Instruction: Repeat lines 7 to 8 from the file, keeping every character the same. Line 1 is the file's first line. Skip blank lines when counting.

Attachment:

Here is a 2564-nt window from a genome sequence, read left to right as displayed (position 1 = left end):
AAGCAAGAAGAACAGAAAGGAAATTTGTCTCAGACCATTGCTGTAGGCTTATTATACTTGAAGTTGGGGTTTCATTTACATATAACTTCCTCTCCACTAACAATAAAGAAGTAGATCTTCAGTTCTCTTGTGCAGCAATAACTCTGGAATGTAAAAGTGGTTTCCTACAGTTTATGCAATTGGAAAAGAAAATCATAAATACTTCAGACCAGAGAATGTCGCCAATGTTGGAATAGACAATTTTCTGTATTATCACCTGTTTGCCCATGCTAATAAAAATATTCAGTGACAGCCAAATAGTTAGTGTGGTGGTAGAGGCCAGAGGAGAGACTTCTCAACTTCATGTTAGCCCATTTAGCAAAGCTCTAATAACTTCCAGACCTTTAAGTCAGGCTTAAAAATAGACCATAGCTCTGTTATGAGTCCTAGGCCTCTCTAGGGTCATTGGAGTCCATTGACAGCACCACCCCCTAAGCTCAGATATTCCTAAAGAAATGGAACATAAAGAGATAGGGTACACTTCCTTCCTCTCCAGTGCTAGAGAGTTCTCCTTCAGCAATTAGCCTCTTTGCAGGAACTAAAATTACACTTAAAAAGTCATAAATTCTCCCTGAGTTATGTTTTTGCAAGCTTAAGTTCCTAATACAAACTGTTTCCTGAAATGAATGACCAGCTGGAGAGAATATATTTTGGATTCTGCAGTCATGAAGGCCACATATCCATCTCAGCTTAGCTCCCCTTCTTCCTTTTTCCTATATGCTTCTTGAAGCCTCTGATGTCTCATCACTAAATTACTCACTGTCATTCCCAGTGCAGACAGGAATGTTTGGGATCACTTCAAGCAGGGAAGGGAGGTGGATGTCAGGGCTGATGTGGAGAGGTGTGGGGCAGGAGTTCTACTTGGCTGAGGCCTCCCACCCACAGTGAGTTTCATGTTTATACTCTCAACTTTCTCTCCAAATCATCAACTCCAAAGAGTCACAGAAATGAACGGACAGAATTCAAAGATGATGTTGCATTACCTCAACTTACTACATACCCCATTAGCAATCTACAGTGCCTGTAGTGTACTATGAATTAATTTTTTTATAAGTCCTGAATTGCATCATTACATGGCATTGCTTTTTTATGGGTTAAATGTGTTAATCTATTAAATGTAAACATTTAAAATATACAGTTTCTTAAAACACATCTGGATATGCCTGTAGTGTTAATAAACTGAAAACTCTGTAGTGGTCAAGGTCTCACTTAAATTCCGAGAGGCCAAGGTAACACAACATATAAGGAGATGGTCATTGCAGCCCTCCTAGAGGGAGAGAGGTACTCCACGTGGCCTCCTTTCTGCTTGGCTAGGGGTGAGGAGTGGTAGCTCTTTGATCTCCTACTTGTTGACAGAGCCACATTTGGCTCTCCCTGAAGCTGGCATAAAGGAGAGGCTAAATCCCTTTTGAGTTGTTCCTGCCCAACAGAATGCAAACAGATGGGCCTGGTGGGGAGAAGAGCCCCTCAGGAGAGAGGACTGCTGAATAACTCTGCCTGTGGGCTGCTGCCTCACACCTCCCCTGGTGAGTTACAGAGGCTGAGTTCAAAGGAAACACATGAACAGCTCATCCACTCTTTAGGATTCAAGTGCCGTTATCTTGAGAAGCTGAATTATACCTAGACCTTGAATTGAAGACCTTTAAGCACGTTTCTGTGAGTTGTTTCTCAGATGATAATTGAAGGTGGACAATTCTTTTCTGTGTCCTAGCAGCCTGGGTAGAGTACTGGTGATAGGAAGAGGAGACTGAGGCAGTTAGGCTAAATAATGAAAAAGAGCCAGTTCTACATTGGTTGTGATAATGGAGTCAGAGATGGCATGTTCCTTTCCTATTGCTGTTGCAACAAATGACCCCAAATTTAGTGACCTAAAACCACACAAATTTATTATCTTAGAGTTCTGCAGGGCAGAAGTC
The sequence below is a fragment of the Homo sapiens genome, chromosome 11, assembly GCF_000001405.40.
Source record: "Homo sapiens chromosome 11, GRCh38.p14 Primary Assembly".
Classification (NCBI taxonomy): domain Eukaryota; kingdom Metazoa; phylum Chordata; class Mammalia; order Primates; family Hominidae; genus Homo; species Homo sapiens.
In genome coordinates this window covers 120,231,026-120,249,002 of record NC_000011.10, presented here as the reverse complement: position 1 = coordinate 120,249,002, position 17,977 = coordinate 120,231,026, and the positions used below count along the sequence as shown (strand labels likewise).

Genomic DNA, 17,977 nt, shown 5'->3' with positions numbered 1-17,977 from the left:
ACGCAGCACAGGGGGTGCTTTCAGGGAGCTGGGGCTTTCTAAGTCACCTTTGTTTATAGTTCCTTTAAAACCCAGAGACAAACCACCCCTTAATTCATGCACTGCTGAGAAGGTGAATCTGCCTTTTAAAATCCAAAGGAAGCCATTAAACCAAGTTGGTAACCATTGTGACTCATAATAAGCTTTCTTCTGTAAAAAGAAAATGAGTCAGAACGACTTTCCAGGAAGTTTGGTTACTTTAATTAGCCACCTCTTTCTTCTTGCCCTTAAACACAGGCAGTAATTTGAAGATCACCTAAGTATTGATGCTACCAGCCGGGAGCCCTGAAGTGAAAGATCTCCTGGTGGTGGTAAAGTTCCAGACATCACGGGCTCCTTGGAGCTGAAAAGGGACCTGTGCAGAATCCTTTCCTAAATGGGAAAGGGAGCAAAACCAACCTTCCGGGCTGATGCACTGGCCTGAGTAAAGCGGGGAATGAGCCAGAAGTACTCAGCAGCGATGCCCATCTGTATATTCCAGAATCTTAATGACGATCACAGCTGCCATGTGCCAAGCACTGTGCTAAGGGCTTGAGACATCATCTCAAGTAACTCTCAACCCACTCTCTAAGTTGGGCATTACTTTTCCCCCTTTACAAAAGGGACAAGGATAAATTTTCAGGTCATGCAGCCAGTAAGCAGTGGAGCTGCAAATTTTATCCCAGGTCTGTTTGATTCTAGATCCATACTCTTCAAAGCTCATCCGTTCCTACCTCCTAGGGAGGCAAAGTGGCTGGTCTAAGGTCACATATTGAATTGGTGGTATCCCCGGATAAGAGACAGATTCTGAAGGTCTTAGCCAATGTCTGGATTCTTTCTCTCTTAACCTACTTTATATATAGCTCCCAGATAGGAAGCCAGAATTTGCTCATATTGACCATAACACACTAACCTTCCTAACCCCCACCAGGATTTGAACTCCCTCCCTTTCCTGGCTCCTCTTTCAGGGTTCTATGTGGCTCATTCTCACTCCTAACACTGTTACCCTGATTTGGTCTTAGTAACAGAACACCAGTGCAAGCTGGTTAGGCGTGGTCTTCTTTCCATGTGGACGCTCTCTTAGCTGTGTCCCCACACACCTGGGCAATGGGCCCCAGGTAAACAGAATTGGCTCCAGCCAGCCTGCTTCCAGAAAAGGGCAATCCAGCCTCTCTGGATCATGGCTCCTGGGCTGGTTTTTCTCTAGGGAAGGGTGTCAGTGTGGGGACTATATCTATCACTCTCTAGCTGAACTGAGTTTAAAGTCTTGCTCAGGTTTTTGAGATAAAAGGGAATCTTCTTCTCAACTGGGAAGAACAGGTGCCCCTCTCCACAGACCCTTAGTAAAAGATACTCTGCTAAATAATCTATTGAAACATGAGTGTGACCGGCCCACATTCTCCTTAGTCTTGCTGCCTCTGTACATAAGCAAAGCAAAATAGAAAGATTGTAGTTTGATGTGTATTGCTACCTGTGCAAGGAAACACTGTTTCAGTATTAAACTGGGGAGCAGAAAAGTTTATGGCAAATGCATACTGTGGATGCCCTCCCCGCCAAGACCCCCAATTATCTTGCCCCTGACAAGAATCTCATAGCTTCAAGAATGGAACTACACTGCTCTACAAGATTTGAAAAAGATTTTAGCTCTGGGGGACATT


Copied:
Genomic DNA, 17,977 nt, shown 5'->3' with positions numbered 1-17,977 from the left:
ACGCAGCACAGGGGGTGCTTTCAGGGAGCTGGGGCTTTCTAAGTCACCTTTGTTTATAGTTCCTTTAAAACCCAGAGACAAACCACCCCTTAATTCATGCACTGCTGAGAAGGTGAATCTGCCTTTTAAAATCCAAAGGAAGCCATTAAACCAAGTTGGTAACCATTGTGACTCATAATAAGCTTTCTTCTGTAAAAAGAAAATGAGTCAGAACGACTTTCCAGGAAGTTTGGTTACTTTAATTAGCCACCTCTTTCTTCTTGCCCTTAAACACAGGCAGTAATTTGAAGATCACCTAAGTATTGATGCTACCAGCCGGGAGCCCTGAAGTGAAAGATCTCCTGGTGGTGGTAAAGTTCCAGACATCACGGGCTCCTTGGAGCTGAAAAGGGACCTGTGCAGAATCCTTTCCTAAATGGGAAAGGGAGCAAAACCAACCTTCCGGGCTGATGCACTGGCCTGAGTAAAGCGGGGAATGAGCCAGAAGTACTCAGCAGCGATGCCCATCTGTATATTCCAGAATCTTAATGACGATCACAGCTGCCATGTGCCAAGCACTGTGCTAAGGGCTTGAGACATCATCTCAAGTAACTCTCAACCCACTCTCTAAGTTGGGCATTACTTTTCCCCCTTTACAAAAGGGACAAGGATAAATTTTCAGGTCATGCAGCCAGTAAGCAGTGGAGCTGCAAATTTTATCCCAGGTCTGTTTGATTCTAGATCCATACTCTTCAAAGCTCATCCGTTCCTACCTCCTAGGGAGGCAAAGTGGCTGGTCTAAGGTCACATATTGAATTGGTGGTATCCCCGGATAAGAGACAGATTCTGAAGGTCTTAGCCAATGTCTGGATTCTTTCTCTCTTAACCTACTTTATATATAGCTCCCAGATAGGAAGCCAGAATTTGCTCATATTGACCATAACACACTAACCTTCCTAACCCCCACCAGGATTTGAACTCCCTCCCTTTCCTGGCTCCTCTTTCAGGGTTCTATGTGGCTCATTCTCACTCCTAACACTGTTACCCTGATTTGGTCTTAGTAACAGAACACCAGTGCAAGCTGGTTAGGCGTGGTCTTCTTTCCATGTGGACGCTCTCTTAGCTGTGTCCCCACACACCTGGGCAATGGGCCCCAGGTAAACAGAATTGGCTCCAGCCAGCCTGCTTCCAGAAAAGGGCAATCCAGCCTCTCTGGATCATGGCTCCTGGGCTGGTTTTTCTCTAGGGAAGGGTGTCAGTGTGGGGACTATATCTATCACTCTCTAGCTGAACTGAGTTTAAAGTCTTGCTCAGGTTTTTGAGATAAAAGGGAATCTTCTTCTCAACTGGGAAGAACAGGTGCCCCTCTCCACAGACCCTTAGTAAAAGATACTCTGCTAAATAATCTATTGAAACATGAGTGTGACCGGCCCACATTCTCCTTAGTCTTGCTGCCTCTGTACATAAGCAAAGCAAAATAGAAAGATTGTAGTTTGATGTGTATTGCTACCTGTGCAAGGAAACACTGTTTCAGTATTAAACTGGGGAGCAGAAAAGTTTATGGCAAATGCATACTGTGGATGCCCTCCCCGCCAAGACCCCCAATTATCTTGCCCCTGACAAGAATCTCATAGCTTCAAGAATGGAACTACACTGCTCTACAAGATTTGAAAAAGATTTTAGCTCTGGGGGACATT